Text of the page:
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august, it was no secret that russia, the russian government, hacked the democrats e-mails. tonight jessica ball reports on july 26th, so after the involvement was widely known, rebekah mercer, major trump do nor, founder of cambridge analytica, brigon august 26th s directed cambridge analytica to help wikileaks distribute the democratic e-mails that by then everybody knew had been be stolen by the russian government. we know from reporting this week that cambridge analytica had that idea on their own a couple months earlier, but she directed them to do it once we all knew those wikileaks documents were part of a russian intelligence operation. and she directed cambridge analytica to help with that once
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the mercer family was very much a part of the trump campaign. that means, bottom line, the major funder of the trump campaign, appears to have knowingly tried to help out with the russian hack of documents, to better weaponize them to help out in the trump campaign. that's a scoop by rebecca ballhouse. then tonight we have another one. we have the scoop about the republican funder behind fusion gps, which is the firm that pr deuced the christopher steele dossier on president trump. we knew last year, we knew they'd been initially funded by a republican who was opposed to trump in the primary, then after trump got the nod, they found a democrat to fund their work.
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we knew that from the beginning, from david corn's first initial report on halloween night last year. we learned earlier this week that the democratic funder of the research was a democratic funder in support of clinton, it was a law firm connected to the dnc and the clinton campaign. tonight byron is the first to report that the initial funder was the washington freebeacon. huh? it's one of these flurry of republican web publications that started up. no snark intended here at all, serious credit to byron york. he'd done really good work on this store. interviewed tons of republican
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operatives and candidates. he got lots of them on the record about not being the republican funder. but after having done the leg work he was tonight rightfully first to report who was the funder. now we know. on the trump dossier, whether or not you care who funded it. it's flown a little bit under the radar in the last 24 hours that the general counsel of the office of national intelligence, the guy who's the top lawyer there. he has come out and declared in very blunt terms that when the intelligence community put out its assessment that russia did attack our election, they didn't rely on the dossier to produce that report. they didn't use the dossier to produce that conclusion. robert lit was the top lawyer under the obama administration when that came out, he's in a position to know.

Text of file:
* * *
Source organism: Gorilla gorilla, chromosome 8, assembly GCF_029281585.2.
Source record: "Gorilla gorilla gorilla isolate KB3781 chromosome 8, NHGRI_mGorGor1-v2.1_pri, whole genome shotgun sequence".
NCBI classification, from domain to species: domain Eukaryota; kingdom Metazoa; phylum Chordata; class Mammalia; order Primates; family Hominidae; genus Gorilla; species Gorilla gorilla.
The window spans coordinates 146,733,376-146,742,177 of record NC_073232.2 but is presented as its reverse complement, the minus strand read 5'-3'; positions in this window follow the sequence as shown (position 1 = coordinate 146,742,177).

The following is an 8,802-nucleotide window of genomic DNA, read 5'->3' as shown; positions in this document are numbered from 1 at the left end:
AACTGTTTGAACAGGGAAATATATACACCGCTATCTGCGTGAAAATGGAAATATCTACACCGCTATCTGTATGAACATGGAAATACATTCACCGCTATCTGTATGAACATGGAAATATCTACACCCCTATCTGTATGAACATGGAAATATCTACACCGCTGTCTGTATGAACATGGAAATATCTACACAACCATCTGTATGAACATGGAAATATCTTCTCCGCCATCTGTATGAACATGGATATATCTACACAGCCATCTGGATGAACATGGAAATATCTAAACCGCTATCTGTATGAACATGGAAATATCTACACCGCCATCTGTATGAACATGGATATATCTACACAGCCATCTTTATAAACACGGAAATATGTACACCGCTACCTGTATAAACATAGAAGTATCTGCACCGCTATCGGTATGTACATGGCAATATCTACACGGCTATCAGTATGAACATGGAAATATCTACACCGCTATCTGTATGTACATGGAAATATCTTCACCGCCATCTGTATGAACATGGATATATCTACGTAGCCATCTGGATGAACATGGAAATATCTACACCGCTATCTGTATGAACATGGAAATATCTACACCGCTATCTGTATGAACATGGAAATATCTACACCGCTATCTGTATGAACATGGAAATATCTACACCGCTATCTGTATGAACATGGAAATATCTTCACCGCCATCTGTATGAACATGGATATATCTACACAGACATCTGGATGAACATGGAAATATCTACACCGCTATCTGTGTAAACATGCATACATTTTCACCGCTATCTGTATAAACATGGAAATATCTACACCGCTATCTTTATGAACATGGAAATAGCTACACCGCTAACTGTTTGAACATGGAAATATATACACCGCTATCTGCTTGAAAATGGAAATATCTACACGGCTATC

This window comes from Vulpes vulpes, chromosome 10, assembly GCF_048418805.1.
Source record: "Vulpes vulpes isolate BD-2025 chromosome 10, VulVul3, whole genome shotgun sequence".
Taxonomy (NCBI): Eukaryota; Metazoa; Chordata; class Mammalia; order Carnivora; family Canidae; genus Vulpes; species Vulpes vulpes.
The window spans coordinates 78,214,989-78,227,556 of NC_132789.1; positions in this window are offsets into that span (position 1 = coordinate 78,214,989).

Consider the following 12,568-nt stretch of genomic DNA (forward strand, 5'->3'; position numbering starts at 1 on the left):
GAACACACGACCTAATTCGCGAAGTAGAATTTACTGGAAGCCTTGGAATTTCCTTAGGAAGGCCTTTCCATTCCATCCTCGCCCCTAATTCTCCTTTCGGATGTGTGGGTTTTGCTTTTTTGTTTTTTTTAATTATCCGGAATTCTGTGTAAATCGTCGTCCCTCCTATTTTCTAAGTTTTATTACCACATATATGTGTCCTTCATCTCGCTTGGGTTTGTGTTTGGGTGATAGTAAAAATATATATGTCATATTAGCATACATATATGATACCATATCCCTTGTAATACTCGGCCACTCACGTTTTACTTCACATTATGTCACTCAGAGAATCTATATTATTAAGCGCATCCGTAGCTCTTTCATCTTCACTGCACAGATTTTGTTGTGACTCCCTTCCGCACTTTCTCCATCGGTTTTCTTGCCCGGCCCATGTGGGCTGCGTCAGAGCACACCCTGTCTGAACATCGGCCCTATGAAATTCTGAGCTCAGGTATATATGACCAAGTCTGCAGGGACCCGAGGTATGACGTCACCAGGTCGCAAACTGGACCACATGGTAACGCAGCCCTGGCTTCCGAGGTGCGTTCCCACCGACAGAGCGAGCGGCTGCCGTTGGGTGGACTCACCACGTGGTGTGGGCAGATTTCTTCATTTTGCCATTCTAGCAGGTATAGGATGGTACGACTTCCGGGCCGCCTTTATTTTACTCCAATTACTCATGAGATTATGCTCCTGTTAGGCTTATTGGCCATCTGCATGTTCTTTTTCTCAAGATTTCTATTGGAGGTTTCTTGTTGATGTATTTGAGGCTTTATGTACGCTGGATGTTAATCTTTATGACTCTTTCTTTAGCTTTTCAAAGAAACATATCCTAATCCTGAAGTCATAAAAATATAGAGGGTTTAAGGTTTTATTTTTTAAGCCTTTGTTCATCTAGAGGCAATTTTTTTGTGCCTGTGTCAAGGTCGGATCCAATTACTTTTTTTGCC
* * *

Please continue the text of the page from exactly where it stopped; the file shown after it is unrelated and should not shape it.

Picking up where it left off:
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he says they came to their conclusions about the russian involvement in the election based, quote, entirely on other sources and analysis. they didn't use the dossier, so that's important for the political maneuvering, the white house is trying to use this report as who funded fusion gps as a way of saying the whole story is some kind of hoax of russia interfering in the election. the logic is thin in that claim anyway. but among this fireworks show of scoops we've had in the past 24 hours is this news that the intelligence community came to its conclusions about what the russians did in our election with no reference to the dossier whatsoever. so the intelligence community must also naturally be denounced and discredited, it's terrible, for having found a true thing.
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so in all that breaking news, from last night into tonight, there is one other scoop that broke, that i think is the most interesting, especially given the late breaking news from cnn about robert mueller reportedly issuing the the first charges, the thing that's the most compelling, serious and i want to figure it out story of the day is next. stay with us. pretty amazing. it can transform a frog into a prince. but it can't transform your business.
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doesn't really ring a bell, right? we did put his name up there which helps. without the name i couldn't pick him out of a lineup. you recognize his name, right? it's pronounced dana boente. the eastern district of virginia is a powerful prosecutor's office. they end up doing important terrorism and national security cases. then in the trump era dana boente became everything. he got all the jobs all at once. it was a weird thing for somebody who nobody had really ever heard of before. if you're in law enforcement circles you've heard of the guy, right? but outside of law enforcement circles why did dana boente